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Solution Preview

Guidance on Old Navy Promotion Management
Old Navy launched its first campaign specifically targeting men in 2011. It has appealed to guys in the past through its broad family-focused advertising. But this time Old Navy planned to speak directly to "Mike," its 25- to 35-year-old target. The purpose of this case is to evaluate Old Navy's move to target young men and how the company could better utilize mobile media and social media to reach this target market.

1 Evaluate the choice of young adult males as a target for an Old Navy promotion.

Earlier Old Navy campaigns have focused on family focused advertising (Marzili, 2011: June 22) or the focus of previous promotional campaigns of the company was on women aged 25-35 years (Elliot, 2011: Feb. 17). The new Old Navy campaign released on June 8, 2011 is focussed on targeting young adult males in the age group of 25-35 years (Ahern, 2011: June 12). As per the 2011 census of U.S, the sex ratio was 1.02 males per female in the age group of 25-34 years with 20,984,000 males in this age group (US Census Bureau, 2011) which means that there was a strong potential male segment which can be tapped by Old Navy. There are two different brands that Old Navy is using to target this male segment - one is Super Tool and another is Colarado. While Super Tool campaign focuses on communicating that the brand is for top metrosexual male who thinks that he is above everyone, the Colarado brand focuses on communicating a corporate cowboy image (Peterson, 2011: June 8). Since these are two different brands, these brands have different brand identities and although the brand sponsor is Old Navy but the two brands will have a distinct identity in the consumer's mind and will not lead to confused positioning as a doubt may arise that the change in campaign may lead to confused positioning due to multiple positioning leading to confusion of identification of brand with either men or women or family. Confused positioning exists when the consumer is confused relating to identity of the brand as a result of multiple positioning (Kotler, 2012). Therefore, due to multiple branding strategy used by Old Navy with two different brands 'Super Tool' and 'Colarado', the male target segment for these brands and their separate positioning is justifiable. Multiple branding strategy is the one in which the company uses two or more brands in its product portfolio (Kotler, 2012). Old Navy's men's brand are also differently price with differential merchandising strategy as compared to parent company Gap Inc. brands as Old Navy's men's jeans are priced at $29.99 as compared to Gap's jeans priced at $69.99 (Lutz, 2015, Apr. 11). The store environments at both Old ...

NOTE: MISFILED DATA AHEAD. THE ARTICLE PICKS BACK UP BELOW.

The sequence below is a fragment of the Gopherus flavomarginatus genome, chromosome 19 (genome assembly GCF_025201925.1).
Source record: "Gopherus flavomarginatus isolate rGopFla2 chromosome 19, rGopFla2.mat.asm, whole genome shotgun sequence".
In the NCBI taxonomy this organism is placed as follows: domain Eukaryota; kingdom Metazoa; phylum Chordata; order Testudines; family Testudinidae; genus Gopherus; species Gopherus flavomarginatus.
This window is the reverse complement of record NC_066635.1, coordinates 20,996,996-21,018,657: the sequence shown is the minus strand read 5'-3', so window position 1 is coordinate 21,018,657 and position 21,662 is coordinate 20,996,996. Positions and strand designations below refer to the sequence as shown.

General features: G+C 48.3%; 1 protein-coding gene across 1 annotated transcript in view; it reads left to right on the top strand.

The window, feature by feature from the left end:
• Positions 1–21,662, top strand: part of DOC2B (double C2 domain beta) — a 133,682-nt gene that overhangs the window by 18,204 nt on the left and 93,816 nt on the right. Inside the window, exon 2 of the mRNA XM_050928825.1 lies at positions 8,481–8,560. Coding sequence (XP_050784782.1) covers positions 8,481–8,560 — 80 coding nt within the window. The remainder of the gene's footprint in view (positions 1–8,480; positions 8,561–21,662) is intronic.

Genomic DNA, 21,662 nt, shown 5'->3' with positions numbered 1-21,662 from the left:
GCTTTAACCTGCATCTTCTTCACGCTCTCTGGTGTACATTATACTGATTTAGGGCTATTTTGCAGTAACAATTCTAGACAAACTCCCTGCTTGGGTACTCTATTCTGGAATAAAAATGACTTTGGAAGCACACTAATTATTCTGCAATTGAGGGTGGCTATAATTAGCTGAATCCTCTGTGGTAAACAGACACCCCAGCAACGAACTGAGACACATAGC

Solution Summary

The solution provides insight into appropriateness of Old Navy's promotion strategy for new target segment of young male adults through social media and online promotions.